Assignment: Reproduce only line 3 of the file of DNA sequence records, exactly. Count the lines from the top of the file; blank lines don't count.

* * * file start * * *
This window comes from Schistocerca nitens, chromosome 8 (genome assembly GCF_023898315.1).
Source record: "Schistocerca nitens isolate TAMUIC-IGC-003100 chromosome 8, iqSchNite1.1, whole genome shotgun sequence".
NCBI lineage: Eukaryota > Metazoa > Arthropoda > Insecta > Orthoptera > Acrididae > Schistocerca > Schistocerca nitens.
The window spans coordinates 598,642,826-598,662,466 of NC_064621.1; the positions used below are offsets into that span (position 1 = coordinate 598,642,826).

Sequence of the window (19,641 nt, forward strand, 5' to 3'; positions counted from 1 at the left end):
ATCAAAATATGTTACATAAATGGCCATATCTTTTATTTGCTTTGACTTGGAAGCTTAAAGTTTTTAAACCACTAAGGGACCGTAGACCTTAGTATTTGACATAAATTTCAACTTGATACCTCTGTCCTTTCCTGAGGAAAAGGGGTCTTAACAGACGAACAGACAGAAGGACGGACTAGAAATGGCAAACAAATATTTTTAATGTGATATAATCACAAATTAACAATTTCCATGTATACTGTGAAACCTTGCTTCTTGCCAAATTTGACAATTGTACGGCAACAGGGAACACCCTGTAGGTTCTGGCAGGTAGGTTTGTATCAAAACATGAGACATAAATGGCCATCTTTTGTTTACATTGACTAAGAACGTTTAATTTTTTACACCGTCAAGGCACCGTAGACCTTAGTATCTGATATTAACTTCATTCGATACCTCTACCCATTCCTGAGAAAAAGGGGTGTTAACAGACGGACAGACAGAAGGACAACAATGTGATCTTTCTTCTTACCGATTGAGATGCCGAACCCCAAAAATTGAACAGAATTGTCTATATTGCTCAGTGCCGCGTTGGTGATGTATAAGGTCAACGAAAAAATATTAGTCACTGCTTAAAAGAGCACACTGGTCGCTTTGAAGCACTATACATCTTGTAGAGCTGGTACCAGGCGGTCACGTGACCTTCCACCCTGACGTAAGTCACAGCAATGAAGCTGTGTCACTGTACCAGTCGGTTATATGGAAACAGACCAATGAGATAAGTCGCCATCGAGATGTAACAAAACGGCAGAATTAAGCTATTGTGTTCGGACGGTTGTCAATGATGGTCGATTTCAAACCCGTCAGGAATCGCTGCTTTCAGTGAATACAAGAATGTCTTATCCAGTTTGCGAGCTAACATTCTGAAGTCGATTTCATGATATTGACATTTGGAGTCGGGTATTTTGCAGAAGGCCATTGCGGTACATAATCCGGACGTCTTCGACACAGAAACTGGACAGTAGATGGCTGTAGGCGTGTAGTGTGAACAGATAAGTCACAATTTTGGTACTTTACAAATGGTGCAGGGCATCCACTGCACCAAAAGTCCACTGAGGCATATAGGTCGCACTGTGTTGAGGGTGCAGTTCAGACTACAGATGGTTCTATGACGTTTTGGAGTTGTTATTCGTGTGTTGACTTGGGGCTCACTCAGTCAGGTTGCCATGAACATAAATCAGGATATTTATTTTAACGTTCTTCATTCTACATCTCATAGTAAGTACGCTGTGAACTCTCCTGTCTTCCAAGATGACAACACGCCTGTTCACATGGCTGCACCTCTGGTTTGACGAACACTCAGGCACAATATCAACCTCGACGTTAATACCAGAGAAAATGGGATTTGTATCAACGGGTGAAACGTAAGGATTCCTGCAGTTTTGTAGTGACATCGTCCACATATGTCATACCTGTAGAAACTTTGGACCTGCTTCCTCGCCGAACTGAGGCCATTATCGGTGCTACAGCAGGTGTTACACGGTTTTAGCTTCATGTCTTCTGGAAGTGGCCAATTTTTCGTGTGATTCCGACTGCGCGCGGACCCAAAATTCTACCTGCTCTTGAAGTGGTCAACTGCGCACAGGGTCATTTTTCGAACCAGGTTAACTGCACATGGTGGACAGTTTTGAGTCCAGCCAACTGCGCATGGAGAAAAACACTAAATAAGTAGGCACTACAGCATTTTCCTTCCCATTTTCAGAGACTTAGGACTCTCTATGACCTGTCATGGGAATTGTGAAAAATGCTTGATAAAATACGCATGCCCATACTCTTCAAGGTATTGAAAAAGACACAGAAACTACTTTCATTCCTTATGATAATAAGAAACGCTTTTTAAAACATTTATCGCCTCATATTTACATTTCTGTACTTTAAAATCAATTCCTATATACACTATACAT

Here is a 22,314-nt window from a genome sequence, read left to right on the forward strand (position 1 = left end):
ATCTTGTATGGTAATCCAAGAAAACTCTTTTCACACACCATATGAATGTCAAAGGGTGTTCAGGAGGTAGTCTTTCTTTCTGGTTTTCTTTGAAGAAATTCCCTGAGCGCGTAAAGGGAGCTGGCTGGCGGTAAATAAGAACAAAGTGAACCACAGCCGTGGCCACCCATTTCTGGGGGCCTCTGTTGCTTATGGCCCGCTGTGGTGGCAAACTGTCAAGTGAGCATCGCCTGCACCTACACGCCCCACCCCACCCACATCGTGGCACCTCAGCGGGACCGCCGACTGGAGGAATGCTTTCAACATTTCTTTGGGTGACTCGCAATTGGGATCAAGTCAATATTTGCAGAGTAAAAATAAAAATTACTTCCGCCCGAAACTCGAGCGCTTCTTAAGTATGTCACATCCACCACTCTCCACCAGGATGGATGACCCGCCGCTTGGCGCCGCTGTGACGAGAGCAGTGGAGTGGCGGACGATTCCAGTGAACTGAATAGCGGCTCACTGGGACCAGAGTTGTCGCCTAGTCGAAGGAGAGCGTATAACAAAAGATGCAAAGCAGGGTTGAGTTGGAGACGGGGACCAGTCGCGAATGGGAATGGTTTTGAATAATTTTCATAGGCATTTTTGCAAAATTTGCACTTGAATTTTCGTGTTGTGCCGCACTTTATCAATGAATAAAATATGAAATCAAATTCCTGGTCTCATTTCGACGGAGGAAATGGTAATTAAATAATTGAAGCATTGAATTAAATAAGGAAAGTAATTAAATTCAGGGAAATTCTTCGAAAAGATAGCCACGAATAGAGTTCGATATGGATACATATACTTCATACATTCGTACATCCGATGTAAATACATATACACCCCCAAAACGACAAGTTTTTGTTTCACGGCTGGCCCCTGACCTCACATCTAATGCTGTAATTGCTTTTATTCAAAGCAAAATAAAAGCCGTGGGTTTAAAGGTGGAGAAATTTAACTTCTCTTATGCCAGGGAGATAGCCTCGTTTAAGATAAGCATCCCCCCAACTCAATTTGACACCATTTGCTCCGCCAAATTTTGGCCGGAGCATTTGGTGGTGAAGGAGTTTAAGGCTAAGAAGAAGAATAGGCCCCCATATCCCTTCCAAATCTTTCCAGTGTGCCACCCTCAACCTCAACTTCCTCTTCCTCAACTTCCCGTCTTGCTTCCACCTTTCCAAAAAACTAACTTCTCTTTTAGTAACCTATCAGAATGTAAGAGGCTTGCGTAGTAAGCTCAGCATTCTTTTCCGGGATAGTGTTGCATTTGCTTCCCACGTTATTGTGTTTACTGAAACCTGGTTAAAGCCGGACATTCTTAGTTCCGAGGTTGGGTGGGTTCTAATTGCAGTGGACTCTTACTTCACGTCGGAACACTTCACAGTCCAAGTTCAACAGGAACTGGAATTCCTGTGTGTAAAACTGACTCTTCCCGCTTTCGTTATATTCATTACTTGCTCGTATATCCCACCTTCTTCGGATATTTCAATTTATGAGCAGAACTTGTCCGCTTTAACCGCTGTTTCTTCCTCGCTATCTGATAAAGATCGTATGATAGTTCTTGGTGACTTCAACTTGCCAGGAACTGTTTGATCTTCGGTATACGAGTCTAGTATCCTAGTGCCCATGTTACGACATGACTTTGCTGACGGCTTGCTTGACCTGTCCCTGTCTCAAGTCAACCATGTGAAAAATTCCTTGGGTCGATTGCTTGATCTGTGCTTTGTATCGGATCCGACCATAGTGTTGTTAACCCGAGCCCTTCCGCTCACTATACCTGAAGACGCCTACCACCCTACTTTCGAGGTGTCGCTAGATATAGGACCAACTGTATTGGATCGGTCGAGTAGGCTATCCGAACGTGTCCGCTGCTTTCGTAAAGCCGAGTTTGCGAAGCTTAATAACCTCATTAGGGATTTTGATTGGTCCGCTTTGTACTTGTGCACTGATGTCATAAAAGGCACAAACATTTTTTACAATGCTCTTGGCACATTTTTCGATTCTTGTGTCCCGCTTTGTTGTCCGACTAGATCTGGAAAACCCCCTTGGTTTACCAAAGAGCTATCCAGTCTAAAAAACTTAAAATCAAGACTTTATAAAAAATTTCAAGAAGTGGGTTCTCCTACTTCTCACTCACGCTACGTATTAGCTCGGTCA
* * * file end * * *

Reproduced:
NCBI lineage: Eukaryota > Metazoa > Arthropoda > Insecta > Orthoptera > Acrididae > Schistocerca > Schistocerca nitens.